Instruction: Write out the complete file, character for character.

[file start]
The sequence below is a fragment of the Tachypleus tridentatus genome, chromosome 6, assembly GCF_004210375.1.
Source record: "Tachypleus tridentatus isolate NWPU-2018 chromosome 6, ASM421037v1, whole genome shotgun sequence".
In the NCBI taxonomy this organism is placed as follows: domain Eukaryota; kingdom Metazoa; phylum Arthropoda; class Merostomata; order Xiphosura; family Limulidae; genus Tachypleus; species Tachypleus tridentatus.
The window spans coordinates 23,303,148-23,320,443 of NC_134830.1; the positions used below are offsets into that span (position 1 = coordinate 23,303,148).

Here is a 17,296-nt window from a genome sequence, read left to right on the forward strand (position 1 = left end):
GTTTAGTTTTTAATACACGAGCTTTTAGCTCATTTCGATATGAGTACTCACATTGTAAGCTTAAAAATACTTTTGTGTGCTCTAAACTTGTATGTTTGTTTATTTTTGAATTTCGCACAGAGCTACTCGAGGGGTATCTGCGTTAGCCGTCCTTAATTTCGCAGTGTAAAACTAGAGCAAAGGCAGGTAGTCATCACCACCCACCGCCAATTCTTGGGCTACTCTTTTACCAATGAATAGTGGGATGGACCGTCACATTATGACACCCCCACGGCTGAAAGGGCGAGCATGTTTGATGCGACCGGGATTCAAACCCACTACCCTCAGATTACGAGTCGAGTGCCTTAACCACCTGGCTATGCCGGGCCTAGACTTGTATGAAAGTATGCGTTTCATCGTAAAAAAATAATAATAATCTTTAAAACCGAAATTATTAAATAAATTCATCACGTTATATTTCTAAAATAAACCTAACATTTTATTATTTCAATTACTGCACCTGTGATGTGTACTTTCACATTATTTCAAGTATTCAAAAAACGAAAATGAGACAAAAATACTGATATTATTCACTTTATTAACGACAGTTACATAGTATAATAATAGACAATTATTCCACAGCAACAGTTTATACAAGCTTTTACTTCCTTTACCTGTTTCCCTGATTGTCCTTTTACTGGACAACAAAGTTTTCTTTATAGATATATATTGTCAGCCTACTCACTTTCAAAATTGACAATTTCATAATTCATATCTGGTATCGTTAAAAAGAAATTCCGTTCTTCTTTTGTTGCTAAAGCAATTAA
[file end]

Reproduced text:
The sequence below is a fragment of the Tachypleus tridentatus genome, chromosome 6, assembly GCF_004210375.1.
Source record: "Tachypleus tridentatus isolate NWPU-2018 chromosome 6, ASM421037v1, whole genome shotgun sequence".
In the NCBI taxonomy this organism is placed as follows: domain Eukaryota; kingdom Metazoa; phylum Arthropoda; class Merostomata; order Xiphosura; family Limulidae; genus Tachypleus; species Tachypleus tridentatus.
The window spans coordinates 23,303,148-23,320,443 of NC_134830.1; the positions used below are offsets into that span (position 1 = coordinate 23,303,148).

Here is a 17,296-nt window from a genome sequence, read left to right on the forward strand (position 1 = left end):
GTTTAGTTTTTAATACACGAGCTTTTAGCTCATTTCGATATGAGTACTCACATTGTAAGCTTAAAAATACTTTTGTGTGCTCTAAACTTGTATGTTTGTTTATTTTTGAATTTCGCACAGAGCTACTCGAGGGGTATCTGCGTTAGCCGTCCTTAATTTCGCAGTGTAAAACTAGAGCAAAGGCAGGTAGTCATCACCACCCACCGCCAATTCTTGGGCTACTCTTTTACCAATGAATAGTGGGATGGACCGTCACATTATGACACCCCCACGGCTGAAAGGGCGAGCATGTTTGATGCGACCGGGATTCAAACCCACTACCCTCAGATTACGAGTCGAGTGCCTTAACCACCTGGCTATGCCGGGCCTAGACTTGTATGAAAGTATGCGTTTCATCGTAAAAAAATAATAATAATCTTTAAAACCGAAATTATTAAATAAATTCATCACGTTATATTTCTAAAATAAACCTAACATTTTATTATTTCAATTACTGCACCTGTGATGTGTACTTTCACATTATTTCAAGTATTCAAAAAACGAAAATGAGACAAAAATACTGATATTATTCACTTTATTAACGACAGTTACATAGTATAATAATAGACAATTATTCCACAGCAACAGTTTATACAAGCTTTTACTTCCTTTACCTGTTTCCCTGATTGTCCTTTTACTGGACAACAAAGTTTTCTTTATAGATATATATTGTCAGCCTACTCACTTTCAAAATTGACAATTTCATAATTCATATCTGGTATCGTTAAAAAGAAATTCCGTTCTTCTTTTGTTGCTAAAGCAATTAA